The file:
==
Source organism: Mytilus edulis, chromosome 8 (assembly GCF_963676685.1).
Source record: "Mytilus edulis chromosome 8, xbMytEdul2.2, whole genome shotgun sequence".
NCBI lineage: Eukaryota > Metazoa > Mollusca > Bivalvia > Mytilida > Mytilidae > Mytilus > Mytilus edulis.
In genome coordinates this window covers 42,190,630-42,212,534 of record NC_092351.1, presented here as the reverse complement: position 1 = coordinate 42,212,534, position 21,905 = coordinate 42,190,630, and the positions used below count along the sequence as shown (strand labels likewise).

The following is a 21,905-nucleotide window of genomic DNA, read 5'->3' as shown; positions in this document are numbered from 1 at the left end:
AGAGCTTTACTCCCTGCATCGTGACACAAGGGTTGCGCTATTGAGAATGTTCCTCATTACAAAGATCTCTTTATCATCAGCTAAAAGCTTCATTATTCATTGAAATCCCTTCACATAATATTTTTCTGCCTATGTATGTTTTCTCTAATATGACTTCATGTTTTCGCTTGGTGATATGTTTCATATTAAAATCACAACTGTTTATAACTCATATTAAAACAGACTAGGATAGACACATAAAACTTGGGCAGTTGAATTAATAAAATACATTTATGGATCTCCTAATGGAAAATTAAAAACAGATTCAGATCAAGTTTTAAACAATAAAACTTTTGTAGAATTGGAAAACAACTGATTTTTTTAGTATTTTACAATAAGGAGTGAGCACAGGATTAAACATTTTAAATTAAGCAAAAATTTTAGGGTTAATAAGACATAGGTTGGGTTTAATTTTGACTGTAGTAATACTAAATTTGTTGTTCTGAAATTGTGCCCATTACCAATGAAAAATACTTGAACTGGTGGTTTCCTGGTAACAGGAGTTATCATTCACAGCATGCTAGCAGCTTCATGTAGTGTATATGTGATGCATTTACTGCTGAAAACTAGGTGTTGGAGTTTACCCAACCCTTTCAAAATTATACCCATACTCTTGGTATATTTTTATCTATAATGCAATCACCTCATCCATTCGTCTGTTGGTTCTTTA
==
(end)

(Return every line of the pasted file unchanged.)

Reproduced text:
Source organism: Mytilus edulis, chromosome 8 (assembly GCF_963676685.1).
Source record: "Mytilus edulis chromosome 8, xbMytEdul2.2, whole genome shotgun sequence".
NCBI lineage: Eukaryota > Metazoa > Mollusca > Bivalvia > Mytilida > Mytilidae > Mytilus > Mytilus edulis.
In genome coordinates this window covers 42,190,630-42,212,534 of record NC_092351.1, presented here as the reverse complement: position 1 = coordinate 42,212,534, position 21,905 = coordinate 42,190,630, and the positions used below count along the sequence as shown (strand labels likewise).

The following is a 21,905-nucleotide window of genomic DNA, read 5'->3' as shown; positions in this document are numbered from 1 at the left end:
AGAGCTTTACTCCCTGCATCGTGACACAAGGGTTGCGCTATTGAGAATGTTCCTCATTACAAAGATCTCTTTATCATCAGCTAAAAGCTTCATTATTCATTGAAATCCCTTCACATAATATTTTTCTGCCTATGTATGTTTTCTCTAATATGACTTCATGTTTTCGCTTGGTGATATGTTTCATATTAAAATCACAACTGTTTATAACTCATATTAAAACAGACTAGGATAGACACATAAAACTTGGGCAGTTGAATTAATAAAATACATTTATGGATCTCCTAATGGAAAATTAAAAACAGATTCAGATCAAGTTTTAAACAATAAAACTTTTGTAGAATTGGAAAACAACTGATTTTTTTAGTATTTTACAATAAGGAGTGAGCACAGGATTAAACATTTTAAATTAAGCAAAAATTTTAGGGTTAATAAGACATAGGTTGGGTTTAATTTTGACTGTAGTAATACTAAATTTGTTGTTCTGAAATTGTGCCCATTACCAATGAAAAATACTTGAACTGGTGGTTTCCTGGTAACAGGAGTTATCATTCACAGCATGCTAGCAGCTTCATGTAGTGTATATGTGATGCATTTACTGCTGAAAACTAGGTGTTGGAGTTTACCCAACCCTTTCAAAATTATACCCATACTCTTGGTATATTTTTATCTATAATGCAATCACCTCATCCATTCGTCTGTTGGTTCTTTA